…spontaneous uprising of the civilian population against an invading force – [and] has long been a part of the modern law of armed conflict with regard to determining who may legitimately participate in armed conflict. The concept originated during the revolutionary wars in America and France, and was incorporated into the first codified rules of armed conflict. However, despite the prevalence of the category of levée en masse in the modern laws of armed conflict, there have been few, if any, instances of levée en masse taking place in modern armed conflicts.
There are LOAC requirements and implications of a levee en masse. The ICRC defines it this way:
The term applied to the inhabitants of a territory which has not been occupied, who on the approach of the enemy spontaneously take up arms to resist the invading troops without having had time to organize themselves into regular armed forces. They must be regarded as combatants if they carry arms openly and respect the laws and customs of armed conflict. If captured they have a right to be treated as prisoners of war. The levée en masse should not be confused with resistance movements.
Note the several qualifiers for the status (e.g., acting “spontaneously”) and that it doesn’t apply to resistance movements once a country is occupied. It does, however, make the participants “combatants” which gives them immunity from prosecution by any state for, among other things, lawfully killing an enemy combatant. If captured, they get all the rights of a prisoner of war.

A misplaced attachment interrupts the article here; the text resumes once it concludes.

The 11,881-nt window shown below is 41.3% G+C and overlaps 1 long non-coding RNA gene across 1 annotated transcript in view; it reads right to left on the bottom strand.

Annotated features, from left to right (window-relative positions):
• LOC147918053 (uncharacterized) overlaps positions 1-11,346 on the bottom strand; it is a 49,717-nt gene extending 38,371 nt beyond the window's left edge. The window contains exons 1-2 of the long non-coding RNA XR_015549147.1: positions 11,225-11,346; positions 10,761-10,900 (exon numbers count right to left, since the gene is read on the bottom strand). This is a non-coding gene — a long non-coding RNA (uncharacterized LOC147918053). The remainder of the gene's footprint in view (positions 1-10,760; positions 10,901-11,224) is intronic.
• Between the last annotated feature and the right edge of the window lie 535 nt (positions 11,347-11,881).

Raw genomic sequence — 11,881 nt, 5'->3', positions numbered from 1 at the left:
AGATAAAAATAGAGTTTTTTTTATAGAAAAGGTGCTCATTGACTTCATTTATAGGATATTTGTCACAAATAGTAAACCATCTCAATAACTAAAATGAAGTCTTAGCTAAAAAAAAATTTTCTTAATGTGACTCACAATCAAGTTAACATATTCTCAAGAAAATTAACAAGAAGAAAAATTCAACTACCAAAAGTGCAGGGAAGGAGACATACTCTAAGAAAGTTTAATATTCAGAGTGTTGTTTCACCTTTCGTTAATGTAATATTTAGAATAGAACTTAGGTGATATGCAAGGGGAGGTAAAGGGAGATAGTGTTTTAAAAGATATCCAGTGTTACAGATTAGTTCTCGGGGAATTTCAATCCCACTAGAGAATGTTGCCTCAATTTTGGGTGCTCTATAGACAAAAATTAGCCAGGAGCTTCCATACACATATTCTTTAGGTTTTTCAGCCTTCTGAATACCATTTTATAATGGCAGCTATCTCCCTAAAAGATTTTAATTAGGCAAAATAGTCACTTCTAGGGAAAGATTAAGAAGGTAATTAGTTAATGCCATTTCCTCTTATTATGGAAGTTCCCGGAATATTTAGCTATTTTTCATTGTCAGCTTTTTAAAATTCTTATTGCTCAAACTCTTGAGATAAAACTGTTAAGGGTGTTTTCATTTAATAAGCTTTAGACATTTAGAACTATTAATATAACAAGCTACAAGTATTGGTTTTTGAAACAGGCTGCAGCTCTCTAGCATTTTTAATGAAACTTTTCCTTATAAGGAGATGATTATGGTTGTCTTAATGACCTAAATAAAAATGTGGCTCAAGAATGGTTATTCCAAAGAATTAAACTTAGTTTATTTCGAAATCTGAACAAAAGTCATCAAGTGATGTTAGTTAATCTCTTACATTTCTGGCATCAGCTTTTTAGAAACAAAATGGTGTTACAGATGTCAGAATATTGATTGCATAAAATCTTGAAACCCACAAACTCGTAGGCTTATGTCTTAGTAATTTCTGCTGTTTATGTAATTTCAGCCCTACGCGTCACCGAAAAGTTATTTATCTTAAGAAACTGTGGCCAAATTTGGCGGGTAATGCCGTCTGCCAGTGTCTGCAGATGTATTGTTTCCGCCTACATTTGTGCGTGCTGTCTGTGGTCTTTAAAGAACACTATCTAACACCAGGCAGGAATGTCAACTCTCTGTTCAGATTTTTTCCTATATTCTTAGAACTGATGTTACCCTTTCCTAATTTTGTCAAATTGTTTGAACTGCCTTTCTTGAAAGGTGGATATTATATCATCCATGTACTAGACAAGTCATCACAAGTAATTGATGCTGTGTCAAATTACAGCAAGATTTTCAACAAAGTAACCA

The DoD LoW Manual has a section devoted to this status (¶ 4.7) and points out some unique aspects not applicable to other combatants. For example, it says:
A levée en masse is a spontaneous uprising in which members have not had time to form into regular armed units. Thus, unlike other categories of lawful combatants, persons who join a levée en masse need not wear a distinctive sign nor be organized under a responsible command. The spontaneity of their response generally precludes their being able to take such measures. (Emphasis added.)
There are also downsides: persons acting as a levee en masse are lawfully targetable. I am concerned that the Russians may contend that the Ukrainian government’s “call to arms”—along with the lack of a distinctive sign designating those who have joined the levee–has turned the entire sentient adult population in the Ukraine into lawful targets.
This would be incorrect, as not everyone will join a levee en masse, and the burden remains on the attacker to have a reasonable, good faith belief that a target is a lawful one, that is, a member of a levee en masse—as difficult as that determination may be.